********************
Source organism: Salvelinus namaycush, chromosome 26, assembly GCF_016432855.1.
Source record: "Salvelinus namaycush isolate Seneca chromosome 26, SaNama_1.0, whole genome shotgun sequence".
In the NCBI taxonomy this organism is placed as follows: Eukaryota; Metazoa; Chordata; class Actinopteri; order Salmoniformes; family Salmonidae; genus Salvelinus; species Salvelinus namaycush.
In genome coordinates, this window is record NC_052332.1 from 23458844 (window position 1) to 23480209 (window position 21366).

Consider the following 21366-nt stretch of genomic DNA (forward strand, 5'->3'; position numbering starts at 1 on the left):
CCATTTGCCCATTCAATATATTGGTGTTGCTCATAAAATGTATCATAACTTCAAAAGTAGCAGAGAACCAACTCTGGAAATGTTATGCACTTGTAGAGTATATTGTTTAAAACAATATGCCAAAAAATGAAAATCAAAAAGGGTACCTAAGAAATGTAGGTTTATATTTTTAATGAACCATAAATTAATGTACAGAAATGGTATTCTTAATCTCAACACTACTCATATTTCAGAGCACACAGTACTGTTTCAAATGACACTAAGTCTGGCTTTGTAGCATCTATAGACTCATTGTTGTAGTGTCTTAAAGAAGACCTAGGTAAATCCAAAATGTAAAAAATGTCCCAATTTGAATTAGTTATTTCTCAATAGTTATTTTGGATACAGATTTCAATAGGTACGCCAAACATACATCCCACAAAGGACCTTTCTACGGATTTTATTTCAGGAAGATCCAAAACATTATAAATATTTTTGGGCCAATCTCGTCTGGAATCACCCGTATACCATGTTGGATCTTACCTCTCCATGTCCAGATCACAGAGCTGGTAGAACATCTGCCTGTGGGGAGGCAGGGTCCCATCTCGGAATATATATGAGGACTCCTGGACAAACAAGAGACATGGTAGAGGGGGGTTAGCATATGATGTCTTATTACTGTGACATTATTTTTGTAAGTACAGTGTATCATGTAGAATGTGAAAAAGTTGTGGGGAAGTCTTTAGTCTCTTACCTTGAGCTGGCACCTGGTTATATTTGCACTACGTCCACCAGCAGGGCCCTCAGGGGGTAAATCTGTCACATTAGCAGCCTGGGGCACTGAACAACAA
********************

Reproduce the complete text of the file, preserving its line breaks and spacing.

Source organism: Salvelinus namaycush, chromosome 26, assembly GCF_016432855.1.
Source record: "Salvelinus namaycush isolate Seneca chromosome 26, SaNama_1.0, whole genome shotgun sequence".
In the NCBI taxonomy this organism is placed as follows: Eukaryota; Metazoa; Chordata; class Actinopteri; order Salmoniformes; family Salmonidae; genus Salvelinus; species Salvelinus namaycush.
In genome coordinates, this window is record NC_052332.1 from 23458844 (window position 1) to 23480209 (window position 21366).

Consider the following 21366-nt stretch of genomic DNA (forward strand, 5'->3'; position numbering starts at 1 on the left):
CCATTTGCCCATTCAATATATTGGTGTTGCTCATAAAATGTATCATAACTTCAAAAGTAGCAGAGAACCAACTCTGGAAATGTTATGCACTTGTAGAGTATATTGTTTAAAACAATATGCCAAAAAATGAAAATCAAAAAGGGTACCTAAGAAATGTAGGTTTATATTTTTAATGAACCATAAATTAATGTACAGAAATGGTATTCTTAATCTCAACACTACTCATATTTCAGAGCACACAGTACTGTTTCAAATGACACTAAGTCTGGCTTTGTAGCATCTATAGACTCATTGTTGTAGTGTCTTAAAGAAGACCTAGGTAAATCCAAAATGTAAAAAATGTCCCAATTTGAATTAGTTATTTCTCAATAGTTATTTTGGATACAGATTTCAATAGGTACGCCAAACATACATCCCACAAAGGACCTTTCTACGGATTTTATTTCAGGAAGATCCAAAACATTATAAATATTTTTGGGCCAATCTCGTCTGGAATCACCCGTATACCATGTTGGATCTTACCTCTCCATGTCCAGATCACAGAGCTGGTAGAACATCTGCCTGTGGGGAGGCAGGGTCCCATCTCGGAATATATATGAGGACTCCTGGACAAACAAGAGACATGGTAGAGGGGGGTTAGCATATGATGTCTTATTACTGTGACATTATTTTTGTAAGTACAGTGTATCATGTAGAATGTGAAAAAGTTGTGGGGAAGTCTTTAGTCTCTTACCTTGAGCTGGCACCTGGTTATATTTGCACTACGTCCACCAGCAGGGCCCTCAGGGGGTAAATCTGTCACATTAGCAGCCTGGGGCACTGAACAACAA